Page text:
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For reasons which are probably caught up in the 1970s and hedonism and Led Zeppelin and all that stuff, whenever Hollywood thinks about the classic rock star, it’ll be a cadaverous British guy, in black leathers, behaving like a toddler (albeit one with an appetite for stronger things than milk and Teletubbies). Russell Brand in Get Him To The Greek, Bill Nighy in Love, Actually, Ralph Brown as the roadie Del Preston in Wayne’s World 2, that’s the archetype.

They’re lovable characters all, driven entirely by ego and unfettered by conscience, and yet still rather rambly and childlike and charming: Ozzy Osbourne without all the kids and animals, basically.

However, the actual mindset of the British rock star, of rock stars from anywhere, actually, is more fruitfully captured in the film This Is Spinal Tap. We’ve discussed the quality of their accents before now, but hats do have to be doffed in the direction of Michael McKean, Christopher Guest and Harry Shearer for showing incredible understanding of the true reality of the rock star life.

Think about it, you’re a person who has been lead to believe that you are special, because of a thing you can do that very few others can, and you believe that your life can be lived outside of the responsibilities that other people have to deal with all the time, that your every whim can and will be catered for by others while you swan about, trying to look deep and artistic. However, you’re also a suburban boy from a rough patch of London who knows not to take anything good for granted, and that’s the reality that makes the most sense to you.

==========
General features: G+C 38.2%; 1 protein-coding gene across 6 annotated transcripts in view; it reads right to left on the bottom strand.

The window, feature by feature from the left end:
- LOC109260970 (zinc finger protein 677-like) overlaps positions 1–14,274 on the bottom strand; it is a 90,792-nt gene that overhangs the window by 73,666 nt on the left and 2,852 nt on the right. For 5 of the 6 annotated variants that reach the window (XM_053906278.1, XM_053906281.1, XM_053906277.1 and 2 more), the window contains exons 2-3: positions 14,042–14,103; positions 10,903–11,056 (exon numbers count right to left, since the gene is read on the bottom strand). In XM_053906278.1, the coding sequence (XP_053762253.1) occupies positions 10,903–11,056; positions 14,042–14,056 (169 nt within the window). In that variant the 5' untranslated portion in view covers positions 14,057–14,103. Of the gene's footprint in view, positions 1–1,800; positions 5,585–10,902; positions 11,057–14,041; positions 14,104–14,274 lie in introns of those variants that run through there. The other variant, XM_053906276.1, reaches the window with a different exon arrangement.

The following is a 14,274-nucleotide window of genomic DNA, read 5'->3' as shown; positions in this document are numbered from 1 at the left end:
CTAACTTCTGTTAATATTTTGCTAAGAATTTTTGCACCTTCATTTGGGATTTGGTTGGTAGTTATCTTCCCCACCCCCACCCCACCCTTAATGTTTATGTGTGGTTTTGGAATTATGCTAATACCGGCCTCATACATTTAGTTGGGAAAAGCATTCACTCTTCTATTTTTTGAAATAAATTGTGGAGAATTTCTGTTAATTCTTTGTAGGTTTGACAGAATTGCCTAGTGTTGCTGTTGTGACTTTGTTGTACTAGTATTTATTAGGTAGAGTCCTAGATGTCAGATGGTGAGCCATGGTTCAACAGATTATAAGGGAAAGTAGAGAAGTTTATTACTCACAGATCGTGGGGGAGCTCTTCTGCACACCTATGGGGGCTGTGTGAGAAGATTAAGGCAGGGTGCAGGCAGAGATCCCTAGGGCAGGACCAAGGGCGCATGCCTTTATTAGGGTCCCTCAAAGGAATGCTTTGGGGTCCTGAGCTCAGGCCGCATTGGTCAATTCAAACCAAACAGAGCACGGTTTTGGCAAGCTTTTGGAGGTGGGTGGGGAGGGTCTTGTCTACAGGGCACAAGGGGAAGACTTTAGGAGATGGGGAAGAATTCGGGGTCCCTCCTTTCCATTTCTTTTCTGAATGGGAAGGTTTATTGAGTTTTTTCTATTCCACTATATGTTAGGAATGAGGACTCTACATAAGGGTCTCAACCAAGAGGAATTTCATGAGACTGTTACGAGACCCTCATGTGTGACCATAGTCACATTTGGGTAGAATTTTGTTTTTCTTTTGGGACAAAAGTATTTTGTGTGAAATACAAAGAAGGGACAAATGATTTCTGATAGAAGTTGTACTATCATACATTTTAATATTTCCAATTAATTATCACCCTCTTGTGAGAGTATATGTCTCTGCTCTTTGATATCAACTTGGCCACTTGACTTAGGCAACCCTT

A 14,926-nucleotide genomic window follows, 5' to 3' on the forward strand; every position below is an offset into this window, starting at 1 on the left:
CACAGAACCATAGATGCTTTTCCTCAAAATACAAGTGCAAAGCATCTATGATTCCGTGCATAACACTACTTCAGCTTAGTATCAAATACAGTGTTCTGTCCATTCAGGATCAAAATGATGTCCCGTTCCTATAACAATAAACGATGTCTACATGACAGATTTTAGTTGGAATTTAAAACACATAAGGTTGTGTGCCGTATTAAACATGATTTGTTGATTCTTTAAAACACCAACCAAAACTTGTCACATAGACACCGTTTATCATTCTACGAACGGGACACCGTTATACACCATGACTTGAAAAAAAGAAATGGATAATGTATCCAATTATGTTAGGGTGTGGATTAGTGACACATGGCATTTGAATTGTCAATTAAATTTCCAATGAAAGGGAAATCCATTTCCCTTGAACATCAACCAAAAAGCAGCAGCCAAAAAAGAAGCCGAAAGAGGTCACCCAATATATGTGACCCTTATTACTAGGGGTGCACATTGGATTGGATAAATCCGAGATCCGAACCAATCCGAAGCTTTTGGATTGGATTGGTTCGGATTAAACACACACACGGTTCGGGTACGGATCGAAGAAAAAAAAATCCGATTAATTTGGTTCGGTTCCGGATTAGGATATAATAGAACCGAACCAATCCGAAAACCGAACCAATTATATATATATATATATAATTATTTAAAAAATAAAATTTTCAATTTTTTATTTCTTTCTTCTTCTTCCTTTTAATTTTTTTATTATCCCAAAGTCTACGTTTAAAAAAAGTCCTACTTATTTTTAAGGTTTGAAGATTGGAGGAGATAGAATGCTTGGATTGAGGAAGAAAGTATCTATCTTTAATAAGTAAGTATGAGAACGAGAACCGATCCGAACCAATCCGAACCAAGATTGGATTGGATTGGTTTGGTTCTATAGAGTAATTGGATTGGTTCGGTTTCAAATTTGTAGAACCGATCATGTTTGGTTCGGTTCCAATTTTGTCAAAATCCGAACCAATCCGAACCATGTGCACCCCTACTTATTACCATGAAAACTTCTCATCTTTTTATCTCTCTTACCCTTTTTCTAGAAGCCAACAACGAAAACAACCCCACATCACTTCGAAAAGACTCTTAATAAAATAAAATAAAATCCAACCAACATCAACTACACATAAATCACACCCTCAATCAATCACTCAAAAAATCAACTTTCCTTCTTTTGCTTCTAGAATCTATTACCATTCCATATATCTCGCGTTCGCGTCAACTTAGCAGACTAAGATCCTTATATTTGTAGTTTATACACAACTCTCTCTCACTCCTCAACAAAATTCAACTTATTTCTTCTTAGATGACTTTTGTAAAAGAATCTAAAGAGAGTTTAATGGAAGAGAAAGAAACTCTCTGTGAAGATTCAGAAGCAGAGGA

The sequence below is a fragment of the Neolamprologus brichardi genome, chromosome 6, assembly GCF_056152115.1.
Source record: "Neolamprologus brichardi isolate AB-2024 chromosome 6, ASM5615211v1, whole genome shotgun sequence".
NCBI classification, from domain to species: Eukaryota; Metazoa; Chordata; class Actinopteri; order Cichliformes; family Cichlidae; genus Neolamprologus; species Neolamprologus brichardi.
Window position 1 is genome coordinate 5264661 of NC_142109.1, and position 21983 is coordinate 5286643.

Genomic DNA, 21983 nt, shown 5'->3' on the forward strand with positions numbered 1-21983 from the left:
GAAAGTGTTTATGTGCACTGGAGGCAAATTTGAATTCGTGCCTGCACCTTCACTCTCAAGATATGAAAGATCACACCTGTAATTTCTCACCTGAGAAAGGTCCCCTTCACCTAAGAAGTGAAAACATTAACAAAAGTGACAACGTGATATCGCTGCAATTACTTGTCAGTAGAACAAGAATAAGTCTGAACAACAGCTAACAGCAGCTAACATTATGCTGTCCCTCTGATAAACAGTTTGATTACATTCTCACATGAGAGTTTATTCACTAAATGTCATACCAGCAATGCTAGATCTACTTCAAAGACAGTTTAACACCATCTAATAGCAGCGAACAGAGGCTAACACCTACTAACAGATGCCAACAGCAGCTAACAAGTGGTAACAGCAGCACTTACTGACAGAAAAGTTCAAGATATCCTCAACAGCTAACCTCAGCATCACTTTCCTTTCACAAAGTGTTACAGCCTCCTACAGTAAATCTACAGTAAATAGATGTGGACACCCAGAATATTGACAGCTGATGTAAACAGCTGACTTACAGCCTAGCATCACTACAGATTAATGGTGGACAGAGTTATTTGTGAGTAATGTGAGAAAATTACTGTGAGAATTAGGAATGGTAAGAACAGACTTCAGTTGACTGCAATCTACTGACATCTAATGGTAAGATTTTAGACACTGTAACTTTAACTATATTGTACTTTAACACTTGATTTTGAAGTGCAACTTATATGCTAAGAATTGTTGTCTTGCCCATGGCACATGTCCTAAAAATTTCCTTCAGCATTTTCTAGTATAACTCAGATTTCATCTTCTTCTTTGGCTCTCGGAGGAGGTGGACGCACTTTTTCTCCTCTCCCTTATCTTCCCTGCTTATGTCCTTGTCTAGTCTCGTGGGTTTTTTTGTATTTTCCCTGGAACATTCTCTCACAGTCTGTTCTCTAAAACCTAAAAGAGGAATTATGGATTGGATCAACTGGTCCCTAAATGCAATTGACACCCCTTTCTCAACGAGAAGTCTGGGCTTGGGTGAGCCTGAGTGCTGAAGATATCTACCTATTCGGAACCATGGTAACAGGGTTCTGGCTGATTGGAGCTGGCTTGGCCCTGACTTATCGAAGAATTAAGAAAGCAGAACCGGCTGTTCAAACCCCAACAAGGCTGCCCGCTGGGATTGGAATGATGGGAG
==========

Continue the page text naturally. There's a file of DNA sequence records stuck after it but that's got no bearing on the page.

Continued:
So every tiny disappointment which enters your rock star life is magnified by the disorientation of your job, the hassle of being on the road, and by the suspicion that this is the moment when the pendulum begins to swing back the other way, and you’ll have to go home, back to school, back to the grotty suburbs, back to live the dreary life you hoped you had escaped. On the other hand, all you need to do to stave off this fate is come up with a brilliant artistic statement and you’re immediately back on top again.

(It’s the same dynamic that runs through the documentary Anvil: The Story Of Anvil, and that was made with real people.)

Of course, when the film was made, there was a wave of British heavy metal bands blazing a trail across the US, and a good portion of those had served time in other kinds of bands before that, as metal and hard rock were still relatively new genres. The story of the musical development of Spinal Tap the band closely mirrors that of any beat group that rose to fame in the mid-’60s. They begin whacking out the pugnacious R’n’B, go doolally with psychedelia, and wind up rocking as hard and as loud as they can.

All of this has been taken into account, and it’s all represented faithfully and with a lot of affection, especially Harry Shearer’s Derek Smalls, who’s the kind of pipe-smoking, mild-mannered civil service bass player – Bill Wyman and John McVie spring to mind – that has now been effectively bred out of the gene pool.

It’s just a little deeper than Russell Brand swinging from the chandeliers, is my point, and he actually IS British.

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By Fraser McAlpine